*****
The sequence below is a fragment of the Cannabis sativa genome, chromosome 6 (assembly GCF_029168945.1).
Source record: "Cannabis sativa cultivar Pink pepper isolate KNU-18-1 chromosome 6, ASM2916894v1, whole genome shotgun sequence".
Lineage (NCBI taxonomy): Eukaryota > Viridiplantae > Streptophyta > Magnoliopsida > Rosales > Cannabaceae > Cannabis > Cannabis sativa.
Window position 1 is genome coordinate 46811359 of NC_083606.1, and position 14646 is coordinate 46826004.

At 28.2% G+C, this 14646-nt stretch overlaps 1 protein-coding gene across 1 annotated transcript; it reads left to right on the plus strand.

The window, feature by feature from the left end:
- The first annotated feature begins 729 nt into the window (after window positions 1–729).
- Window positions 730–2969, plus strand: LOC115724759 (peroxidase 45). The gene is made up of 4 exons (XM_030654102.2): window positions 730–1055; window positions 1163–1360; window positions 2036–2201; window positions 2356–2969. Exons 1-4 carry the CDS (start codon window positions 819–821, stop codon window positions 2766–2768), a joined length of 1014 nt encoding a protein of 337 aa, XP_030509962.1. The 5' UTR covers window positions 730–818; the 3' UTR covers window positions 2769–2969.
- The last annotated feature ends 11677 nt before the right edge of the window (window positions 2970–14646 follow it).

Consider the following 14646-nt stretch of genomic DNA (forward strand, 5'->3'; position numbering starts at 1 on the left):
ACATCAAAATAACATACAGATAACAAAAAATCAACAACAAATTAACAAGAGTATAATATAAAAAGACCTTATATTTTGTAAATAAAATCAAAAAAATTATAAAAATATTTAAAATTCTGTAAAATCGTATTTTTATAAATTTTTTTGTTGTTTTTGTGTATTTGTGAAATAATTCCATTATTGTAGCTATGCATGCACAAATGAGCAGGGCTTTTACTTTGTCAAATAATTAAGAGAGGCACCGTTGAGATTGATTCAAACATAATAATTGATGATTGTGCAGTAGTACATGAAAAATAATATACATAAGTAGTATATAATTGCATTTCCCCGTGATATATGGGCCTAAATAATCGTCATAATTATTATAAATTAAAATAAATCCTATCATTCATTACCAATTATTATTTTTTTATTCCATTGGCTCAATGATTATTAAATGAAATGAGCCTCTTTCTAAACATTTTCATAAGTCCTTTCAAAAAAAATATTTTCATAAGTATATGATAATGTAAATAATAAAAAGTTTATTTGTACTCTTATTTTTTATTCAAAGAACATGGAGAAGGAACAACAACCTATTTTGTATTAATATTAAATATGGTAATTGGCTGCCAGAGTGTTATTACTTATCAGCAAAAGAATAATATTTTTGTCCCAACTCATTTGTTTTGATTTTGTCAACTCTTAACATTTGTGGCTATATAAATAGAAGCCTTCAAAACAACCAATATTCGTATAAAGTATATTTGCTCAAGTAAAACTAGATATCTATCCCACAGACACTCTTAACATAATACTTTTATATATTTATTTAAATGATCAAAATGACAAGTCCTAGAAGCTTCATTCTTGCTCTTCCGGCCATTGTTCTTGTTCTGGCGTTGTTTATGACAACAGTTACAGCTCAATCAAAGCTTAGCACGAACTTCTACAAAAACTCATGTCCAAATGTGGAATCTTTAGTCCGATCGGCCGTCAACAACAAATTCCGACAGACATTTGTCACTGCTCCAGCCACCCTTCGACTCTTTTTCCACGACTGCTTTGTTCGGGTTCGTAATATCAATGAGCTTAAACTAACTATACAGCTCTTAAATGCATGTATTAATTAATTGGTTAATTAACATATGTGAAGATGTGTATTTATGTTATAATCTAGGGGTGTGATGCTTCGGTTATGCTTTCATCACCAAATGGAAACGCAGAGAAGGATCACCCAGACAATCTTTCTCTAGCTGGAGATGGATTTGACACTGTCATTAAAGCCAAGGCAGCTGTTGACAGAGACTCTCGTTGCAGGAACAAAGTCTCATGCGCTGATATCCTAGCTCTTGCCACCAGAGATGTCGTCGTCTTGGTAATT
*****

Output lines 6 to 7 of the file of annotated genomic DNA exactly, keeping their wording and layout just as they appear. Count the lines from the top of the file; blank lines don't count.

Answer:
The window, feature by feature from the left end:
- The first annotated feature begins 729 nt into the window (after window positions 1–729).